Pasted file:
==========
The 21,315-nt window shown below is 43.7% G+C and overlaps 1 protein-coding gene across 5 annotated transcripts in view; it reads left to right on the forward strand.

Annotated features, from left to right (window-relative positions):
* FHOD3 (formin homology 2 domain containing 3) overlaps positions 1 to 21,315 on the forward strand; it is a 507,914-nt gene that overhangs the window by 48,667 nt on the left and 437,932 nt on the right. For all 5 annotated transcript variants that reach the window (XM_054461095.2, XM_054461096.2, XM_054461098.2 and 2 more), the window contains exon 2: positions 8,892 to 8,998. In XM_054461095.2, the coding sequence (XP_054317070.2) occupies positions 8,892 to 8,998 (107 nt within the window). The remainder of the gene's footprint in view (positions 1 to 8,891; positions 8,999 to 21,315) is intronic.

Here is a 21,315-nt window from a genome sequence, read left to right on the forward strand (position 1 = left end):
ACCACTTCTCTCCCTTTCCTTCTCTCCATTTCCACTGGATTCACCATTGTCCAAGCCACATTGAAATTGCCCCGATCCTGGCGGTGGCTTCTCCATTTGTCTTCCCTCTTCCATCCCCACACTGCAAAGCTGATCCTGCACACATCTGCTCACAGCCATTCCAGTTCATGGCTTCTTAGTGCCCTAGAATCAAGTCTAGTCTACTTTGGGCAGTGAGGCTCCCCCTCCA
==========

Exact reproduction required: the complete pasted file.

The 21,315-nt window shown below is 43.7% G+C and overlaps 1 protein-coding gene across 5 annotated transcripts in view; it reads left to right on the forward strand.

Annotated features, from left to right (window-relative positions):
* FHOD3 (formin homology 2 domain containing 3) overlaps positions 1 to 21,315 on the forward strand; it is a 507,914-nt gene that overhangs the window by 48,667 nt on the left and 437,932 nt on the right. For all 5 annotated transcript variants that reach the window (XM_054461095.2, XM_054461096.2, XM_054461098.2 and 2 more), the window contains exon 2: positions 8,892 to 8,998. In XM_054461095.2, the coding sequence (XP_054317070.2) occupies positions 8,892 to 8,998 (107 nt within the window). The remainder of the gene's footprint in view (positions 1 to 8,891; positions 8,999 to 21,315) is intronic.

Here is a 21,315-nt window from a genome sequence, read left to right on the forward strand (position 1 = left end):
ACCACTTCTCTCCCTTTCCTTCTCTCCATTTCCACTGGATTCACCATTGTCCAAGCCACATTGAAATTGCCCCGATCCTGGCGGTGGCTTCTCCATTTGTCTTCCCTCTTCCATCCCCACACTGCAAAGCTGATCCTGCACACATCTGCTCACAGCCATTCCAGTTCATGGCTTCTTAGTGCCCTAGAATCAAGTCTAGTCTACTTTGGGCAGTGAGGCTCCCCCTCCA